Sergio Guadarrama Has A Sense for Fashion and the Soccer Field

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Sergio Guadarrama, 31, is competing in soccer this week in the Gay Games in Cleveland. He is one of 18 Austinites and 98 Texans competing in 36 sports at one of the world’s biggest gay sports competitions.

Guadarrama, a Cedar Park native, is playing with the New York Ramblers, with whom he began playing eight years ago while studying at the Fashion Institute of Technology in New York City and beginning his fashion line, Celestino. He returned to Austin last year. Guadarrama also has an image consulting business.

Sergio playing soccer copyThis is your second Gay Games. Tell us about your first experience in Sydney in 2002, what you expect out of this one, and your motivation for participating in the event.
I had just graduated from high school and was [starting] in college in Los Angeles. That was my first experience learning about gay soccer teams. I was pretty surprised because I actually didn’t even know one gay person, anywhere, when I moved to Los Angeles.

I competed with the LA team [LA Suns], and I also did the 100-meter dash. We ended up getting fourth place, and I got fifth place in the 100-meter dash. I was pretty excited about that.

After that I just got very busy developing my line, and [soccer] just didn’t quite fit with my scheduling and budget. Those trips can get a little expensive. Now my life is balanced and settled, and I wanted to give the next one a shot.

What was it like growing up in a household where your dad played professionally and your two brothers eventually played for pro soccer teams? Was there any doubt you’d play soccer, too?
That’s what my dad wanted. I’m the oldest, so he probably put the most pressure on me to do that, but I knew that I had a different calling in life. My main passion is designing. But I’m glad he pushed me into it. I love the sport. I love it even more now than when I was growing up, because I didn’t have too much of a choice about it then.

You play on four soccer teams in Austin, including a gay team, the Austin Goldstars. You must have played a lot growing up.
My dad had a soccer ball at my feet when I still was in diapers, learning how to walk. He had us training pretty much every single day. We would train in the morning. Then we would go to school and train with the school team, and then my mom would drive us to our club team. It was pretty much all about soccer.

How did your passion for fashion design develop despite all of those hours on the soccer field?
Any little time I had, I would always be sketching and attempting to sew. I would take my grandmother’s old lacy underwear that she would use to clean and stuff, cut them up, and make little dresses for my cousins’ dolls. It was innate, because no one in my family sews.

Photography by Michael Thad Carter

Photography by Michael Thad Carter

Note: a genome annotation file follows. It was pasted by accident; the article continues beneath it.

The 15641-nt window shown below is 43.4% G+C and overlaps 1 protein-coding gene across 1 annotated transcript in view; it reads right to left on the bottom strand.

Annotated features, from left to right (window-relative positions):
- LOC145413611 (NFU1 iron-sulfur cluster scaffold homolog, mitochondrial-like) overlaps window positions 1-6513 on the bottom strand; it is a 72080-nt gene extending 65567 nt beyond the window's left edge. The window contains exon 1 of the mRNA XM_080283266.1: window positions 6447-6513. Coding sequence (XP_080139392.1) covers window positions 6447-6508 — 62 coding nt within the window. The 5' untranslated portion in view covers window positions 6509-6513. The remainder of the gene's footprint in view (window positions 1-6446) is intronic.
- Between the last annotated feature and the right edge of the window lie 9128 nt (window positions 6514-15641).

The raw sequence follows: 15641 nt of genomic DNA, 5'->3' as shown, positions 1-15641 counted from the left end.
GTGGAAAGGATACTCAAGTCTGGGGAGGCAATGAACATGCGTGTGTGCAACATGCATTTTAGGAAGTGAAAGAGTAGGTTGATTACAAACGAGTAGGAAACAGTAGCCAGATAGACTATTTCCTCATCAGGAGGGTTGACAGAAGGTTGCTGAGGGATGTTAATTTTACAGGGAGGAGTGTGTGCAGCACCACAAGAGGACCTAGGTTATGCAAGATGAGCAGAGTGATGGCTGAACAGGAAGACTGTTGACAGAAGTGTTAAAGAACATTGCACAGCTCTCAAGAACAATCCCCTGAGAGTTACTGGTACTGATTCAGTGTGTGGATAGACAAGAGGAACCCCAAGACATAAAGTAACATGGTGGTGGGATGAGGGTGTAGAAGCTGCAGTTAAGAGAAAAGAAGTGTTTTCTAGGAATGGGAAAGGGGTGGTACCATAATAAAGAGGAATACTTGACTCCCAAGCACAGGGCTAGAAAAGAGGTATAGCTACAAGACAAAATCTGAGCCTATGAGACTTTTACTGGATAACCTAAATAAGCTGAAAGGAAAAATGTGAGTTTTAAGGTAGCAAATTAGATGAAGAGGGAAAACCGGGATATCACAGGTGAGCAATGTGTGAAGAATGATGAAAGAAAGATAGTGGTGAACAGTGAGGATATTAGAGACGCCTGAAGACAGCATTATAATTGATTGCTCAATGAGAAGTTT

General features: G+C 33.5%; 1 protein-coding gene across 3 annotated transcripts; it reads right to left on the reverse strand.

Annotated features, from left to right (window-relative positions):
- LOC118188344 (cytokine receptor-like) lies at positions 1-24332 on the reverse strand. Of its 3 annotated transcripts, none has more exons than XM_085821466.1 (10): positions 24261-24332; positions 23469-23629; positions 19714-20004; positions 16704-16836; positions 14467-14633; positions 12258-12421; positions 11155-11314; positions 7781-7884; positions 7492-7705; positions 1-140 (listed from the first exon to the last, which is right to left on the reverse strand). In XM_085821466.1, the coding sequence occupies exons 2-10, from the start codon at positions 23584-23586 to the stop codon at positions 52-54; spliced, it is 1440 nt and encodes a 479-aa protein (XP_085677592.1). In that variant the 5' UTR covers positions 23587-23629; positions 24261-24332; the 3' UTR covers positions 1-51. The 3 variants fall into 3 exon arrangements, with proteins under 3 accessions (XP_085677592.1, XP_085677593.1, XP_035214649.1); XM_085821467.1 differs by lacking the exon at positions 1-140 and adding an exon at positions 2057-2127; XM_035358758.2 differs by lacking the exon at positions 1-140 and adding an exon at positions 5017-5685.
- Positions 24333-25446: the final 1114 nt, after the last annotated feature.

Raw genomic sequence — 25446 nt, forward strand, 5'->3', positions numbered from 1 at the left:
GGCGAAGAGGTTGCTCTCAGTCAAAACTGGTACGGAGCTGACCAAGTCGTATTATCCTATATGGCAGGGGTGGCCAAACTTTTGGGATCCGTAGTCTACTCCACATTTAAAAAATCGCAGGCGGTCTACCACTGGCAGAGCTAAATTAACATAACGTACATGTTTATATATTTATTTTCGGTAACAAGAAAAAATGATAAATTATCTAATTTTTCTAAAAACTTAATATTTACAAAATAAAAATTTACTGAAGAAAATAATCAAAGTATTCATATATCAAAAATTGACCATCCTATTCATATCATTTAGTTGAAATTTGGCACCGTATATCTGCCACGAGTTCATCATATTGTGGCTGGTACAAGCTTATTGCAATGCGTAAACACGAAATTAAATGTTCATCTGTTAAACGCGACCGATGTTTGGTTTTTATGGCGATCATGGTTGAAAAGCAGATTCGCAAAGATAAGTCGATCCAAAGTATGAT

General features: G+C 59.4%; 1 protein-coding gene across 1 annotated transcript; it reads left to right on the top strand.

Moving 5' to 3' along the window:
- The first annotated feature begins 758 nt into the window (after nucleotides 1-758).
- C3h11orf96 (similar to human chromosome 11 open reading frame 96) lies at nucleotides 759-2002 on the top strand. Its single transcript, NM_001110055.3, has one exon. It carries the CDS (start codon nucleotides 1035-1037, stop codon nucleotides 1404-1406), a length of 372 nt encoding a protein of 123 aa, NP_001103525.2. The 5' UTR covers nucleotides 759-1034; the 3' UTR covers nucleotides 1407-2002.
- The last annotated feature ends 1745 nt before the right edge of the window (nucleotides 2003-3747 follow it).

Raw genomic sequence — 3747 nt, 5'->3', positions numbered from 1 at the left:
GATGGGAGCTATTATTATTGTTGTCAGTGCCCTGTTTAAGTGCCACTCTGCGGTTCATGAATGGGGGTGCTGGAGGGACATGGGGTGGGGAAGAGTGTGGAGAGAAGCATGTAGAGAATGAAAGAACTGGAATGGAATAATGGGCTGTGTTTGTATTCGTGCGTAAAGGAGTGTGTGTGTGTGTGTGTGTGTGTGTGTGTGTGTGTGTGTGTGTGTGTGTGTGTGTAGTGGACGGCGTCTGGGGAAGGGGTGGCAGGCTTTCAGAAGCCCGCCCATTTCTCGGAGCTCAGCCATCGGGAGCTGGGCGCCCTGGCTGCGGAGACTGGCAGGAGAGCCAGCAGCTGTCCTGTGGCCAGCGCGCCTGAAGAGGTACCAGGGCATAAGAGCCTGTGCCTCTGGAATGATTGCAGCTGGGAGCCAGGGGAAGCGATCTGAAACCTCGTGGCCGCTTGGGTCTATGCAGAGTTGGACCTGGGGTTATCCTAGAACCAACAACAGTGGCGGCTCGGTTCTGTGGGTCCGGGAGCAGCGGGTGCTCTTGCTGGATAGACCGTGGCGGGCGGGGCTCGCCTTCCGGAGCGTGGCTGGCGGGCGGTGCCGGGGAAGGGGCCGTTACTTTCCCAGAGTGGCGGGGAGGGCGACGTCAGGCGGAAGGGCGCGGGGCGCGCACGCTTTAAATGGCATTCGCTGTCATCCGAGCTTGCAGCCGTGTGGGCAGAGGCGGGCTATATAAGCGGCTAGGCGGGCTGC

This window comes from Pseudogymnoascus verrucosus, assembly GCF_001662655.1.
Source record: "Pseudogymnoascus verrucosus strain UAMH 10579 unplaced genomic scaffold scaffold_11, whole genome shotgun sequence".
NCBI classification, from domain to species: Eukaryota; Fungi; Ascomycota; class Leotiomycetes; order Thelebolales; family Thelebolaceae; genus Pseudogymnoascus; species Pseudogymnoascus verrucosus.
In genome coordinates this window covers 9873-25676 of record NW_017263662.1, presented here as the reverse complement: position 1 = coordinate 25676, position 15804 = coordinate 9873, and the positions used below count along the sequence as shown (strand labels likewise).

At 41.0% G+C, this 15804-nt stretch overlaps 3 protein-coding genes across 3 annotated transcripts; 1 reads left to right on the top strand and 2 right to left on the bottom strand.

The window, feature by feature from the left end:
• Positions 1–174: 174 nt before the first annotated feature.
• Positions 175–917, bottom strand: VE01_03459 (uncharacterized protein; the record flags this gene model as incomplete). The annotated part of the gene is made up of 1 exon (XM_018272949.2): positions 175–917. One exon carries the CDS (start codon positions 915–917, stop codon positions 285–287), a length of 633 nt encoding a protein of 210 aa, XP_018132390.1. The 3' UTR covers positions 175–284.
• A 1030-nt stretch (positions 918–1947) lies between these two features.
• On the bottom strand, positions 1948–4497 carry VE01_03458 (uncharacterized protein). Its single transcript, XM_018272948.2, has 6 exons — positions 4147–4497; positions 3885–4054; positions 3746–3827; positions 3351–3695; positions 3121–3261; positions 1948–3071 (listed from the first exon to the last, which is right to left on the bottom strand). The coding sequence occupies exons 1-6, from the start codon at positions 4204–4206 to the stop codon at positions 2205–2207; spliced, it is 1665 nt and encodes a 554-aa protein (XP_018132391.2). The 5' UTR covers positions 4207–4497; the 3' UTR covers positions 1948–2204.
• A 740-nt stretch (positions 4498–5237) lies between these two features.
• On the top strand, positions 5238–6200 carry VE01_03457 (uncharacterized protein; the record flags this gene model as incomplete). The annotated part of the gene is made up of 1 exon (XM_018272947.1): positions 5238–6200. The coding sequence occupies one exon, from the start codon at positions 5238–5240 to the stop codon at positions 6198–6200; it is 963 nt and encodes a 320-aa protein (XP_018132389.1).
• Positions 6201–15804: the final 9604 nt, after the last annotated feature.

I’m guessing there aren’t many gay, soccer-playing fashion designers out there.
[Pause] I’m probably the only one on the planet. [Laughs] And I’m probably the most aggressive person out there. Usually when people find out, “Oh, this dude’s a fashion designer,” they’re like, “What?!”

Do your teammates look to you for uniform designs or fashion sense?
I get a thousand text messages a day about what people should wear. Guys on the straight team are always asking if I can design their girlfriend’s or fiancé’s wedding gowns.

You established your label, Celestino, in 2006, and have said your father’s career as an architect has influenced your designs. How is that?
When I was little, he showed me how to paint, and he showed me proportion and perspective and all of those things, so he did help me develop a creative side. I would look at all of his plans from his buildings. I just loved the perfect lines.

Do you still paint with all of your other commitments?
I don’t have time anymore. I put 1,000 percent into whatever I do, so I have to [limit] the things I focus on. Designing is how I express myself, my creative freedom. Soccer is the stress reliever. It’s a creative sport, but you also get to knock people around a little bit to get some stress out.

Sergio gownWalk us through the design of a collection, from inspiration to runway.
One of the first things I do is go shopping in New York for textiles, because I like to feel and touch what I’m going to create with. Then I spread them all over the apartment to see how they work with each other, and just start sketching and developing silhouettes that are flattering and inspiring to women. Then I fuse that all into what I feel is an ideal. I do about 25 looks a season.

You’ve said your family encouraged you to express yourself and find what makes you happy. Did that include your sexual orientation?
I came out to them when I was 21, first to my mother. She thought she’d done something wrong. I was like, “No, I’ve been like this since I was little.” My father accepts it, he just doesn’t quite understand it. My brothers and sisters are completely fine with it. They love it.

As long as you tell them what to wear, right?
Exactly! I’m designing my little sister’s wedding dress at the moment.

Guadarrama’s made-to-measure designs are sold through his website (celestinocouture.com) and at Julian Gold, 214 W. 6th St .

Interview by Jana Hunter. 

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